Hey there, time traveller!
This article was published 6/6/2012 (1900 days ago), so information in it may no longer be current.
The Jets didn't bring the Stanley Cup to Winnipeg this season, but their return to the NHL pushed the team to the top of the league's merchandise sales standings.
This revelation by Norva Riddell, senior vice-president of sales and marketing at True North Sports & Entertainment, at a business luncheon Wednesday wasn't exactly a bombshell. In one year, Winnipeg has become a city where you can't walk more than a few metres without seeing the Winnipeg Jets logo on a T-shirt, hat, flag, golf ball, shooter glass, cufflink, air freshener, barbecue cover or dog bed.
"The Winnipeg Jets brand would prove to be a resounding retail success, ultimately resulting in the highest sale of licensed product of any team in the NHL in the 2011-12 season," Riddell told about 80 members of the local arm of the Canadian Marketing Association at the Exchange Restaurant at the MTS Centre.
The NHL doesn't release specific merchandise sales figures and has been coy about the magnitude of Jets sales over the past 11 months. But it's not hard to imagine why the Jets would be atop the merchandise heap. Every other NHL franchise has been selling licensed products for years or decades and has incremental sales every year. The Jets, meanwhile, started at zero last summer and ramped up to a frenzy that shows no sign of letting up.
Riddell took her audience behind the scenes to a little more than a year ago, when True North was simultaneously watching its Manitoba Moose progress through the AHL playoffs while preparing its employees for the possibility they would soon be switching to NHL mode.
She said True North employees were brought into the Exchange Restaurant at 9 a.m. on May 31, two hours before the press conference announcing the purchase of the Atlanta Thrashers was held. A four-hour marketing meeting followed, which ensured her staff would work split shifts so customers could be accommodated at virtually any time of day.
"It was nothing short of insane. It was something I had never experienced before. When we emerged from the meeting, all of our voice mails were full and our emails were on fire," she said.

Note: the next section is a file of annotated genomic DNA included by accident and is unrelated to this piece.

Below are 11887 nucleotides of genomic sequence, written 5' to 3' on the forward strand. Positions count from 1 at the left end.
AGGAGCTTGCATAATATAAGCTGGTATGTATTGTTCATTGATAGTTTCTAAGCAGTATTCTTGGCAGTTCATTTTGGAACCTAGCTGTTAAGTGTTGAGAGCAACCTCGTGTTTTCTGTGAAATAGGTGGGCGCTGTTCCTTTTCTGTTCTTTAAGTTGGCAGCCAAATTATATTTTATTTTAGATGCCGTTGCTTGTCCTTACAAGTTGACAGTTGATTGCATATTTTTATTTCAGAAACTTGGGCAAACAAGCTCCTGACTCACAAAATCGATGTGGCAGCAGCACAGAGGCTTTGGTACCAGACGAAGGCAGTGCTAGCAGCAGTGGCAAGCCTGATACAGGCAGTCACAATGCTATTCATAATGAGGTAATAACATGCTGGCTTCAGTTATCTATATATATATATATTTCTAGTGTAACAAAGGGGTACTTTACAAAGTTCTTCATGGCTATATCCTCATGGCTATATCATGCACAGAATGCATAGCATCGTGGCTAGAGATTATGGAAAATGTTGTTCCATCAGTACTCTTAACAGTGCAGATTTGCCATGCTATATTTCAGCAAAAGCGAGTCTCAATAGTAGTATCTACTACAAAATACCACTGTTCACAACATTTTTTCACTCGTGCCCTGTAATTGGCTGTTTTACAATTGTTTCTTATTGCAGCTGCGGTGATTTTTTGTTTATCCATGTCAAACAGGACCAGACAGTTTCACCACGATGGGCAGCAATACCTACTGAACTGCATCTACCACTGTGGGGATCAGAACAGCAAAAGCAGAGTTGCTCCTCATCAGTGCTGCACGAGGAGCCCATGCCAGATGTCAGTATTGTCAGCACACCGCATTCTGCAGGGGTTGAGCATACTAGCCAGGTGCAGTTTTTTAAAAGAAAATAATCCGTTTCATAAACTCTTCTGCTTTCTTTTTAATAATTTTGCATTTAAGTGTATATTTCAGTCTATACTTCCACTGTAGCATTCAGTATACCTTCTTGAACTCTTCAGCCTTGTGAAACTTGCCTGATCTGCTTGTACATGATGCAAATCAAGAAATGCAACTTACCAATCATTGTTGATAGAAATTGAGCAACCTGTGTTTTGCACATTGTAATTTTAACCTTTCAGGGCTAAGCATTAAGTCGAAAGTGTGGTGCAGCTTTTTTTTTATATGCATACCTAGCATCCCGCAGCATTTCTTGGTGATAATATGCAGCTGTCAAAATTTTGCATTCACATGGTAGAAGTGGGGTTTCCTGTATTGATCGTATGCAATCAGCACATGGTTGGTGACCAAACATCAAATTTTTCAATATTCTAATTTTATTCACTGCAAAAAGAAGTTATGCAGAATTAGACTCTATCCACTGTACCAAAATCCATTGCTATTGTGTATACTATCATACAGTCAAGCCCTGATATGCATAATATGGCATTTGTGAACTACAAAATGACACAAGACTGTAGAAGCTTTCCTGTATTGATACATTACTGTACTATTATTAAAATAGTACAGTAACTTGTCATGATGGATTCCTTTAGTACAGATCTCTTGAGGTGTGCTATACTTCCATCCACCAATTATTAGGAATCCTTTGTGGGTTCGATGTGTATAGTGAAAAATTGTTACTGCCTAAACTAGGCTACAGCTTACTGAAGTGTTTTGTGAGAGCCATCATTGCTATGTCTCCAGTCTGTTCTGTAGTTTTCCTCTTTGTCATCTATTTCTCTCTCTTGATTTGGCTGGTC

That set off a frantic 131 days, during which time True North had to transition from the AHL to an NHL brand. One of the must-do items was to finish up the renovation of the press box, a construction project True North routinely denied as being for the NHL.
"Either that or we would have had the most tripped-out press box in the AHL," she said.
There were also less glamorous jobs, such as removing moosehockey.com stickers from 15,000 cupholders.
When the Jets brand was first unveiled last summer, it focused on the logo and the affiliation with Canada's military. One season of hockey later and the brand has clearly evolved to be the team's players. Their images will be used as much as possible in upcoming marketing and branding initiatives, she said.
"We need to sign Pav (goalie Ondrej Pavelec) because he's all through the building," Riddell said with a laugh.
Watershed moment nears
TRUE NORTH is partnering with CentreVenture, the downtown Winnipeg redevelopment agency, on making the central business district a more desirable destination for hockey and non-hockey fans alike.
Starting in August, the first phase of a new image and brand for the SHED (sports, hospitality and entertainment district) will be rolled out. New pedestrian lighting, banners, seating and paving will be unveiled on Donald Street between Portage and Graham avenues. Over the next three to four years, these same amenities will be rolled out throughout an 11-block area at a cost of between $2 million and $3 million.
Ross McGowan, president and CEO of CentreVenture, said the changes will lead to a healthier and safer downtown environment. They were not, however, brought on by the return of the NHL.
"This was well underway prior to the Jets' return. There was enough momentum in the downtown under the previous AHL franchise but there's no question the Jets will help," he said.